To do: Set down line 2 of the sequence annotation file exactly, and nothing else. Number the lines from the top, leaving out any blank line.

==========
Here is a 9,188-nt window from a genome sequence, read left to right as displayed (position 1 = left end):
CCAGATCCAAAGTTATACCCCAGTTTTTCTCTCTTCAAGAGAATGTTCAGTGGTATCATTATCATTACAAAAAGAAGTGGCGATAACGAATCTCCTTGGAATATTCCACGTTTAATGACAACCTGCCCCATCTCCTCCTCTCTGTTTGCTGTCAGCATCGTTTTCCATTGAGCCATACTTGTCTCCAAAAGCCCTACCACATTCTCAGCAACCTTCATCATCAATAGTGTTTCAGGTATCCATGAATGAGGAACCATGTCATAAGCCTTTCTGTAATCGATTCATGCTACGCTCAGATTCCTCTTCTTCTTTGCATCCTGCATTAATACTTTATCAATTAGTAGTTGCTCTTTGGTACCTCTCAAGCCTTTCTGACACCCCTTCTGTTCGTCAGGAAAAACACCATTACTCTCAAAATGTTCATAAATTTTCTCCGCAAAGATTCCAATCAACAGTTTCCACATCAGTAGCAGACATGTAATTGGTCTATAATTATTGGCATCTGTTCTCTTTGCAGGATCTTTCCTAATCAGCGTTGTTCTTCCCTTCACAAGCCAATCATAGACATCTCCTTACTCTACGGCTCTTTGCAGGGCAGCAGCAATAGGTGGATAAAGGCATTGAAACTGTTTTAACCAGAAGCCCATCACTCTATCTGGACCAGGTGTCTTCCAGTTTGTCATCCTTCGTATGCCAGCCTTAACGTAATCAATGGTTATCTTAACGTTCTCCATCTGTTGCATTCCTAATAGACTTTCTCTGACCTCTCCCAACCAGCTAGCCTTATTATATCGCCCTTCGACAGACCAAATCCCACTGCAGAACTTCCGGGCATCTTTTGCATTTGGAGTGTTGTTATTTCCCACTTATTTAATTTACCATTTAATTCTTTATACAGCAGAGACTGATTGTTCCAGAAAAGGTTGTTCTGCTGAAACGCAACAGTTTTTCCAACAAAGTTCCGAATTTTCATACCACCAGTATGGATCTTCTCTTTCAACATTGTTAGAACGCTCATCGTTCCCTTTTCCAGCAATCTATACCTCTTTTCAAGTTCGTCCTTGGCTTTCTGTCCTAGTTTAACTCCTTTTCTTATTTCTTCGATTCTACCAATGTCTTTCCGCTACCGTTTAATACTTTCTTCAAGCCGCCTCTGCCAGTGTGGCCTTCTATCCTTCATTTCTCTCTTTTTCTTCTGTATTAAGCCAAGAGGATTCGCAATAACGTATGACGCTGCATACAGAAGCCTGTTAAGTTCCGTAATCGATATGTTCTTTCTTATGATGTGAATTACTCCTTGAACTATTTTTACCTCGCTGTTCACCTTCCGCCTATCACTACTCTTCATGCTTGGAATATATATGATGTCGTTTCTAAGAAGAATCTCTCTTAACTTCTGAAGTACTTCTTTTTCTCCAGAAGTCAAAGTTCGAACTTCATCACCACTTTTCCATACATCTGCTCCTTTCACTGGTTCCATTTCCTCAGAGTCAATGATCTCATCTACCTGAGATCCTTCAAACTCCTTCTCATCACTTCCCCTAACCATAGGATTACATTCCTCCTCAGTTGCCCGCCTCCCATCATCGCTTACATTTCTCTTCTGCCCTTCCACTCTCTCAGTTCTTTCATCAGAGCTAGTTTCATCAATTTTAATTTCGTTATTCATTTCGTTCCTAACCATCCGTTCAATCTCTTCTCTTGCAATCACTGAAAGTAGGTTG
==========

CCAGATCCAAAGTTATACCCCAGTTTTTCTCTCTTCAAGAGAATGTTCAGTGGTATCATTATCATTACAAAAAGAAGTGGCGATAACGAATCTCCTTGGAATATTCCACGTTTAATGACAACCTGCCCCATCTCCTCCTCTCTGTTTGCTGTCAGCATCGTTTTCCATTGAGCCATACTTGTCTCCAAAAGCCCTACCACATTCTCAGCAACCTTCATCATCAATAGTGTTTCAGGTATCCATGAATGAGGAACCATGTCATAAGCCTTTCTGTAATCGATTCATGCTACGCTCAGATTCCTCTTCTTCTTTGCATCCTGCATTAATACTTTATCAATTAGTAGTTGCTCTTTGGTACCTCTCAAGCCTTTCTGACACCCCTTCTGTTCGTCAGGAAAAACACCATTACTCTCAAAATGTTCATAAATTTTCTCCGCAAAGATTCCAATCAACAGTTTCCACATCAGTAGCAGACATGTAATTGGTCTATAATTATTGGCATCTGTTCTCTTTGCAGGATCTTTCCTAATCAGCGTTGTTCTTCCCTTCACAAGCCAATCATAGACATCTCCTTACTCTACGGCTCTTTGCAGGGCAGCAGCAATAGGTGGATAAAGGCATTGAAACTGTTTTAACCAGAAGCCCATCACTCTATCTGGACCAGGTGTCTTCCAGTTTGTCATCCTTCGTATGCCAGCCTTAACGTAATCAATGGTTATCTTAACGTTCTCCATCTGTTGCATTCCTAATAGACTTTCTCTGACCTCTCCCAACCAGCTAGCCTTATTATATCGCCCTTCGACAGACCAAATCCCACTGCAGAACTTCCGGGCATCTTTTGCATTTGGAGTGTTGTTATTTCCCACTTATTTAATTTACCATTTAATTCTTTATACAGCAGAGACTGATTGTTCCAGAAAAGGTTGTTCTGCTGAAACGCAACAGTTTTTCCAACAAAGTTCCGAATTTTCATACCACCAGTATGGATCTTCTCTTTCAACATTGTTAGAACGCTCATCGTTCCCTTTTCCAGCAATCTATACCTCTTTTCAAGTTCGTCCTTGGCTTTCTGTCCTAGTTTAACTCCTTTTCTTATTTCTTCGATTCTACCAATGTCTTTCCGCTACCGTTTAATACTTTCTTCAAGCCGCCTCTGCCAGTGTGGCCTTCTATCCTTCATTTCTCTCTTTTTCTTCTGTATTAAGCCAAGAGGATTCGCAATAACGTATGACGCTGCATACAGAAGCCTGTTAAGTTCCGTAATCGATATGTTCTTTCTTATGATGTGAATTACTCCTTGAACTATTTTTACCTCGCTGTTCACCTTCCGCCTATCACTACTCTTCATGCTTGGAATATATATGATGTCGTTTCTAAGAAGAATCTCTCTTAACTTCTGAAGTACTTCTTTTTCTCCAGAAGTCAAAGTTCGAACTTCATCACCACTTTTCCATACATCTGCTCCTTTCACTGGTTCCATTTCCTCAGAGTCAATGATCTCATCTACCTGAGATCCTTCAAACTCCTTCTCATCACTTCCCCTAACCATAGGATTACATTCCTCCTCAGTTGCCCGCCTCCCATCATCGCTTACATTTCTCTTCTGCCCTTCCACTCTCTCAGTTCTTTCATCAGAGCTAGTTTCATCAATTTTAATTTCGTTATTCATTTCGTTCCTAACCATCCGTTCAATCTCTTCTCTTGCAATCACTGAAAGTAGGTTG